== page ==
NEW YORK—General Motors plans to sell Chinese-made cars in the United States beginning early next year, a first for a major automaker, The Wall Street Journal reported Thursday.
GM will introduce the Buick Envision, a midsize sport-utility vehicle made in Shandong province, the Journal said, citing unidentified people familiar with the plan.
The company initially intends to import between 30,000 and 40,000 Envisions to the U.S. market, where demand for gasoline-guzzling pickups and SUVs has been strong amid low fuel prices, the newspaper said.
The move would add a third SUV to Buick's lineup in the U.S., joining the Encore, built in South Korea, and the Enclave, built in Michigan.
"GM officials briefed on the plan say importing the Buick Envision would fill a gap in the brand's product line, and isn't a cost-saving measure," the Journal reported.
GM declined to comment on the Journal report.
GM shares lost 1.3% at $35.09 in a sharply lower market.
Buick is one of GM's most popular brands in China, where its sells roughly four times as many as in North America. But car sales are slowing in China, where GM has installed a huge production base over the past decade.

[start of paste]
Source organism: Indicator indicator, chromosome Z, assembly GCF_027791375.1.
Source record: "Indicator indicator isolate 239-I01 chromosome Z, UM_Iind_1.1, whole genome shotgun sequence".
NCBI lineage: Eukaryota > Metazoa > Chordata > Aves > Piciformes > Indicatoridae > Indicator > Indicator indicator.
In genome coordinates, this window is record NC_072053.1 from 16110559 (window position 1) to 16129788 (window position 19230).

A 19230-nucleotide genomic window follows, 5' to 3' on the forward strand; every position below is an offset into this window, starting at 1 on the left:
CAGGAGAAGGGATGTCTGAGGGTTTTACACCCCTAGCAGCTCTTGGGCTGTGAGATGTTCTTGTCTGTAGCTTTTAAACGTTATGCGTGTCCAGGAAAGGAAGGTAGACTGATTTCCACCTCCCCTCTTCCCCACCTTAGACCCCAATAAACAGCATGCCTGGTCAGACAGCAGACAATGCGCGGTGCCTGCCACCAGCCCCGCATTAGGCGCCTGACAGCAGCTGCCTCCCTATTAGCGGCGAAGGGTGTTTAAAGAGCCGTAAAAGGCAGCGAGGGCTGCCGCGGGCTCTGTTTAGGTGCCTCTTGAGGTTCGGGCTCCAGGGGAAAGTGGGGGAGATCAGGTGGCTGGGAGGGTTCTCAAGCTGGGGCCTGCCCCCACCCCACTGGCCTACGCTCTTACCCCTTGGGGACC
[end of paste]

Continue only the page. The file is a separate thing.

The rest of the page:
News of Chinese-made GM imports to the U.S. would likely rile the United Auto Workers union, the newspaper said.
In August, as speculation built that GM would import cars from China to the U.S., Cindy Estrada, vice president of the UAW's General Motors department, told the Detroit Free Press:
"After the sacrifices made by U.S. taxpayers and the U.S. workforce to make General Motors the profitable quality company it is today, UAW members are disappointed with the tone-deaf speculation that the Envision would be imported from China. GM should stand by its declaration that it will build where it sells."
The UAW has agreed a tentative four-year labor contract with GM and is pushing members to ratify it. The union reported last Friday that so far 55.4% had voted for the agreement and 44.6% opposed it.
Copyright Agence France-Presse, 2015